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Netflix Shares Dive After Q2 Stumble: Just a Hiccup or Sign of Bigger Trouble?

Netflix badly undershot its subscriber forecasts for the second quarter of 2019 — posting its first net U.S. customer decline since 2011 while growth slowed considerably overseas. The company added 2.7 million subs worldwide, almost half as many as the 5 million it had projected.

With the big miss, Netflix shares took a predictable hit, opening down 10% on Thursday. The stock closed -10.3% for the day, to a six-month low of $325.21 per share — representing a loss of about $16.5 billion in market capitalization. The question Wall Street analysts are debating: Are the Q2 results a sign the wheels are coming off the streaming giant, or merely a blip on the long-term road to continued growth?

Most analysts said there’s no reason to panic, pointing to Netflix’s reiteration that for the full-year 2019 it expects to add more subscribers than last year (when it gained 28.6 million worldwide).

Netflix CEO Reed Hastings, in the company’s earnings video interview Wednesday, tried to project confidence in the long-term model. “We’re building amazing capacity for content,” he said. “Our products have never been in better shape. Our rate of investment is extremely high. So if investors believe in internet television, which I think is an easy one to get there, then our position in that market is very strong.”

Netflix attributed the Q2 miss to price increases — including in the U.S. — as well as a light content lineup. Some analysts agreed with this view: “The lack of marquee hits likely contributed to lower-than-expected net adds, leaving room for improvement in Q3 given more impactful content slate,” Cowen & Co. analyst John Blackledge wrote in a note.

Blackledge remains positive on Netflix’s growth potential given strong initial Q3 subs trends and the company’s content slate for the second half of 2019, which includes in the third quarter “Stranger Things” season 3, “Orange Is the New Black” season 7, “La Casa de Papel” season 3 and “Mindhunter” season 2.

But other analysts seem storm clouds brewing.

The lower-than-expected Q2 results show Netflix will have increasingly tough sledding in the U.S., according to Wedbush Securities analyst Michael Pachter, who’s notoriously bearish on the company (with a longstanding “underperform” rating). In a note, the analyst said he remains skeptical that Netflix can turn free cash flow positive in the next five years.

“Netflix has already penetrated the majority of its above median-income household addressable market at 60 million subscribers,” Pachter wrote, “and with competition from Disney Plus, [WarnerMedia’s] HBO Max and Comcast [NBCUniversal], we expect the company to have difficulty meaningfully growing its domestic subscriber base.”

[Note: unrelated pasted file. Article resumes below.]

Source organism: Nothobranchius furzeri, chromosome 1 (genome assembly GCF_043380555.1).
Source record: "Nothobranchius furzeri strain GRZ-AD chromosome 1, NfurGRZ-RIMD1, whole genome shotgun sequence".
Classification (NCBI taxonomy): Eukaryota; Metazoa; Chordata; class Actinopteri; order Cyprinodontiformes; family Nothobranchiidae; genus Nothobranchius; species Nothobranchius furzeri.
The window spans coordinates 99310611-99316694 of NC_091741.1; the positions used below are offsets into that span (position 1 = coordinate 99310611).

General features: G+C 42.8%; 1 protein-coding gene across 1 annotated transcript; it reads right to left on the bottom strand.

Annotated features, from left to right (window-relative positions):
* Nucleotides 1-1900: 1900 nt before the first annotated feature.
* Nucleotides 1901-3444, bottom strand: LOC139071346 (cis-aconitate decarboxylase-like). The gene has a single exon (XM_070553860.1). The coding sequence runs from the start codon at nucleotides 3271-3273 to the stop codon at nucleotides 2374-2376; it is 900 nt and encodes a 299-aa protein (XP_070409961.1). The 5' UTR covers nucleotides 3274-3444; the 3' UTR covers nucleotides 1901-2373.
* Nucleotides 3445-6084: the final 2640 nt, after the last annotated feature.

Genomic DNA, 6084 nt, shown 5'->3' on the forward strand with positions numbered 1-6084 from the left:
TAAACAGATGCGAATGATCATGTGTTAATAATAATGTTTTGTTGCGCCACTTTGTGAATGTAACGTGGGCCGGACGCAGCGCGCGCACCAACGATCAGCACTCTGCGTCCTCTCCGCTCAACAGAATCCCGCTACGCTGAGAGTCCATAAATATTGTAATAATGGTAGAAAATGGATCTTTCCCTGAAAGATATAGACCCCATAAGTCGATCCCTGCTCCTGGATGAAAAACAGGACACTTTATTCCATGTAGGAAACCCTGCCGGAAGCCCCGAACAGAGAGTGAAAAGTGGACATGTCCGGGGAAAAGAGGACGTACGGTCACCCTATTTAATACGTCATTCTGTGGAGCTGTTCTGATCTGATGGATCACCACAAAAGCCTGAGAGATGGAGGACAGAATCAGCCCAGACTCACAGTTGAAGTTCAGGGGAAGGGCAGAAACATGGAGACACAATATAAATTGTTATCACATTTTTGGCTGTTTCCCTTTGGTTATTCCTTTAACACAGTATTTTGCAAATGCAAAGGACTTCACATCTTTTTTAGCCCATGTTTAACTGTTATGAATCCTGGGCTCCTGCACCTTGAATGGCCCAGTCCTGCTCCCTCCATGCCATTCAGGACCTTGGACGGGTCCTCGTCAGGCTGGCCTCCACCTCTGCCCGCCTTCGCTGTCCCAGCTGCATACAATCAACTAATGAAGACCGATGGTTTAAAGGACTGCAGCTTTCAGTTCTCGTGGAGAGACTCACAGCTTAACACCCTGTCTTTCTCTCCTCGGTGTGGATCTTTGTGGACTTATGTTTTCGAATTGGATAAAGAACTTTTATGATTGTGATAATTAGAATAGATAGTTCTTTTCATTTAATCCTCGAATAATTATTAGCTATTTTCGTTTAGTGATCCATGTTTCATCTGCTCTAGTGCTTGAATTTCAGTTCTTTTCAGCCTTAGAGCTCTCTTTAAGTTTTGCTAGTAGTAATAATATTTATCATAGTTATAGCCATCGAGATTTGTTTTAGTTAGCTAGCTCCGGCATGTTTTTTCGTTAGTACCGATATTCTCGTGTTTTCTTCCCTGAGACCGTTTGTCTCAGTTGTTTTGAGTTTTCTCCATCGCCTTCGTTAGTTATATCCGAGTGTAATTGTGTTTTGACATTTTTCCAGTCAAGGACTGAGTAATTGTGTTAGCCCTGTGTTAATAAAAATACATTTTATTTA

Moreover, Netflix’s acknowledgement that the price increases hurt subscriber growth in the quarter also raises the question of its pricing power, MoffettNathanson’s Michael Nathanson observed. “As more studios pull content from Netflix, the platform moves from being a digital video store in the cloud with unlimited versions of all your favorite shows to a premium cable network on steroids,” he wrote in a note.

Investors shouldn’t “overreact” to Netflix’s Q2 miss, opined Morgan Stanley’s Ben Swinburne. He noted the second quarter is seasonally “a light TV viewing quarter” in general and noted that the magnitude of the subscriber miss was in line with Netflix’s previous misses. And while the price hikes may have boosted churn levels, the price increases drove strong revenue and earnings growth — revenue was up 26% in the period, and Q3 guidance points to over 31% growth.

“In aggregate, the combination of a seasonally light viewing quarter, seasonally light content slate (content tends to be packed around awards season), material price increases, and ease of cancelling/rejoining may have created a bit of a perfect storm,” Swinburne wrote in a research note.

In the video interview for investors, Netflix CFO Spencer Neumann said “there’ll be some quarter-by-quarter choppiness along the way based on things like seasonality and content slate and so forth.”

Bolstering the “choppiness” argument, Netflix guided global net adds of 7.0 million for the third quarter (6.2 million overseas and 800,000 U.S.) — higher than Wall Street had expected. Netflix’s Q3 guidance “should provide another crucial litmus test for the underlying growth trajectory,” CFRA Research analyst Tuna Amobi wrote. He maintains a “buy” rating on the stock but cut 12-month price target by $25, to $400 per share.

Other analysts were unperturbed by the Q2 sub miss. “We see the long-term trend as largely on track (especially the broader revenue trend),” wrote BMO Capital Markets’ Dan Salmon, whose stock picks in the “global streaming race” are Netflix, Amazon and Disney.

Indeed, the stock drop represents a buying opportunity for investors, according to Jeff Wlodarczak, principal analyst at Pivotal Research Group. Anticipating a rebound in subscriber growth in the second half of 2019, the analyst boosted the price target on the stock by $15, to $515 per share. “The NFLX positive investment thesis remains very much intact in our view and we would use share price weakness as a purchase opportunity.”

(Pictured: Netflix CEO Reed Hastings)

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